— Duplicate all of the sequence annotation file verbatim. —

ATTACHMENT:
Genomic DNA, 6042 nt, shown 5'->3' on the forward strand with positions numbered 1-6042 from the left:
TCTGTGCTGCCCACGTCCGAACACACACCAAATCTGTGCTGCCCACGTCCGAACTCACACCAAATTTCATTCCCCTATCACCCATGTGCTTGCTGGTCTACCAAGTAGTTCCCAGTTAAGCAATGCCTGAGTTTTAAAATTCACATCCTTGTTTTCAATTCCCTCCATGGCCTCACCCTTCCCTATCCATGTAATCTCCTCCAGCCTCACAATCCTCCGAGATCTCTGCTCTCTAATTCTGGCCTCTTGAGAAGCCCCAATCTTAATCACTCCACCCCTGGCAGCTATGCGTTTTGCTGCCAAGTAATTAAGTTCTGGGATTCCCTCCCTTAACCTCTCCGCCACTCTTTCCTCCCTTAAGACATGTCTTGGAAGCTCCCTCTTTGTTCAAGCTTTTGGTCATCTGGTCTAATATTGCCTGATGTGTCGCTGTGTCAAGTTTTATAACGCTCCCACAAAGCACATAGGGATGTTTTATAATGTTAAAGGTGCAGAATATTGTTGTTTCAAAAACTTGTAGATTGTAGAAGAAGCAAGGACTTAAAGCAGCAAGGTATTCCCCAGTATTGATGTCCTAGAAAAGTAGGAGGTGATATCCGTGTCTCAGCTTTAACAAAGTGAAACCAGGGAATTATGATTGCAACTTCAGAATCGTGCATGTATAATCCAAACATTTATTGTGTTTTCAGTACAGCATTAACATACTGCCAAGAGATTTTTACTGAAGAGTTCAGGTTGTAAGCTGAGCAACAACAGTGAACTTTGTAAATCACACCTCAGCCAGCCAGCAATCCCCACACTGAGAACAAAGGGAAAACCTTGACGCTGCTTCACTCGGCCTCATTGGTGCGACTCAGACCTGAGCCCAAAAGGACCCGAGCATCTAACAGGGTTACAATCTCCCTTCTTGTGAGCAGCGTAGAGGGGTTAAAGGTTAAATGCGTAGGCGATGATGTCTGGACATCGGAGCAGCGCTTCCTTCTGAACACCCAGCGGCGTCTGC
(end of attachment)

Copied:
Genomic DNA, 6042 nt, shown 5'->3' on the forward strand with positions numbered 1-6042 from the left:
TCTGTGCTGCCCACGTCCGAACACACACCAAATCTGTGCTGCCCACGTCCGAACTCACACCAAATTTCATTCCCCTATCACCCATGTGCTTGCTGGTCTACCAAGTAGTTCCCAGTTAAGCAATGCCTGAGTTTTAAAATTCACATCCTTGTTTTCAATTCCCTCCATGGCCTCACCCTTCCCTATCCATGTAATCTCCTCCAGCCTCACAATCCTCCGAGATCTCTGCTCTCTAATTCTGGCCTCTTGAGAAGCCCCAATCTTAATCACTCCACCCCTGGCAGCTATGCGTTTTGCTGCCAAGTAATTAAGTTCTGGGATTCCCTCCCTTAACCTCTCCGCCACTCTTTCCTCCCTTAAGACATGTCTTGGAAGCTCCCTCTTTGTTCAAGCTTTTGGTCATCTGGTCTAATATTGCCTGATGTGTCGCTGTGTCAAGTTTTATAACGCTCCCACAAAGCACATAGGGATGTTTTATAATGTTAAAGGTGCAGAATATTGTTGTTTCAAAAACTTGTAGATTGTAGAAGAAGCAAGGACTTAAAGCAGCAAGGTATTCCCCAGTATTGATGTCCTAGAAAAGTAGGAGGTGATATCCGTGTCTCAGCTTTAACAAAGTGAAACCAGGGAATTATGATTGCAACTTCAGAATCGTGCATGTATAATCCAAACATTTATTGTGTTTTCAGTACAGCATTAACATACTGCCAAGAGATTTTTACTGAAGAGTTCAGGTTGTAAGCTGAGCAACAACAGTGAACTTTGTAAATCACACCTCAGCCAGCCAGCAATCCCCACACTGAGAACAAAGGGAAAACCTTGACGCTGCTTCACTCGGCCTCATTGGTGCGACTCAGACCTGAGCCCAAAAGGACCCGAGCATCTAACAGGGTTACAATCTCCCTTCTTGTGAGCAGCGTAGAGGGGTTAAAGGTTAAATGCGTAGGCGATGATGTCTGGACATCGGAGCAGCGCTTCCTTCTGAACACCCAGCGGCGTCTGC